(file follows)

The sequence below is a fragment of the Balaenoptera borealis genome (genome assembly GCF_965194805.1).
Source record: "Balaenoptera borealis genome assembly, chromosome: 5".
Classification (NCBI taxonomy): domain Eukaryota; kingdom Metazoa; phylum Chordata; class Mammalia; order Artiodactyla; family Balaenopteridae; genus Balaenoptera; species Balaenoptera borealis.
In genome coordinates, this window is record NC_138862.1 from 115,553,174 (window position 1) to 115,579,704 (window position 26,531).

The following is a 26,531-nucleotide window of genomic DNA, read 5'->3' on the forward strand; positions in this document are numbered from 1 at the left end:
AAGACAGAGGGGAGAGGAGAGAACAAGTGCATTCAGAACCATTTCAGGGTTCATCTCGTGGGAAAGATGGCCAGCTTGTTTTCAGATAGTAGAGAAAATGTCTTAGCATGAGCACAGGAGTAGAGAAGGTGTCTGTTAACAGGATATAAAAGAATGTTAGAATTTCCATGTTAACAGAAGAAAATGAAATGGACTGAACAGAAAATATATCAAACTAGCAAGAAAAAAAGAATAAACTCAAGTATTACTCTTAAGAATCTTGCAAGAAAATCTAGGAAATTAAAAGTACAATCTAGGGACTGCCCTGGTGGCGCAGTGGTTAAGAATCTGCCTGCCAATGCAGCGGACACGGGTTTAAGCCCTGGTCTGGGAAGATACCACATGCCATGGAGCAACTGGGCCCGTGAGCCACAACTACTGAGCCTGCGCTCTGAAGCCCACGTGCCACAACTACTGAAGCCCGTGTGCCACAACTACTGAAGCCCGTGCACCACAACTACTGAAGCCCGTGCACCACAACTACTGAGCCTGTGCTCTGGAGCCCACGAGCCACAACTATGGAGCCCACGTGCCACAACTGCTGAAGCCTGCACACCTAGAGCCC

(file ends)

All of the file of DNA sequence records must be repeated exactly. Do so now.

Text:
The sequence below is a fragment of the Balaenoptera borealis genome (genome assembly GCF_965194805.1).
Source record: "Balaenoptera borealis genome assembly, chromosome: 5".
Classification (NCBI taxonomy): domain Eukaryota; kingdom Metazoa; phylum Chordata; class Mammalia; order Artiodactyla; family Balaenopteridae; genus Balaenoptera; species Balaenoptera borealis.
In genome coordinates, this window is record NC_138862.1 from 115,553,174 (window position 1) to 115,579,704 (window position 26,531).

The following is a 26,531-nucleotide window of genomic DNA, read 5'->3' on the forward strand; positions in this document are numbered from 1 at the left end:
AAGACAGAGGGGAGAGGAGAGAACAAGTGCATTCAGAACCATTTCAGGGTTCATCTCGTGGGAAAGATGGCCAGCTTGTTTTCAGATAGTAGAGAAAATGTCTTAGCATGAGCACAGGAGTAGAGAAGGTGTCTGTTAACAGGATATAAAAGAATGTTAGAATTTCCATGTTAACAGAAGAAAATGAAATGGACTGAACAGAAAATATATCAAACTAGCAAGAAAAAAAGAATAAACTCAAGTATTACTCTTAAGAATCTTGCAAGAAAATCTAGGAAATTAAAAGTACAATCTAGGGACTGCCCTGGTGGCGCAGTGGTTAAGAATCTGCCTGCCAATGCAGCGGACACGGGTTTAAGCCCTGGTCTGGGAAGATACCACATGCCATGGAGCAACTGGGCCCGTGAGCCACAACTACTGAGCCTGCGCTCTGAAGCCCACGTGCCACAACTACTGAAGCCCGTGTGCCACAACTACTGAAGCCCGTGCACCACAACTACTGAAGCCCGTGCACCACAACTACTGAGCCTGTGCTCTGGAGCCCACGAGCCACAACTATGGAGCCCACGTGCCACAACTGCTGAAGCCTGCACACCTAGAGCCC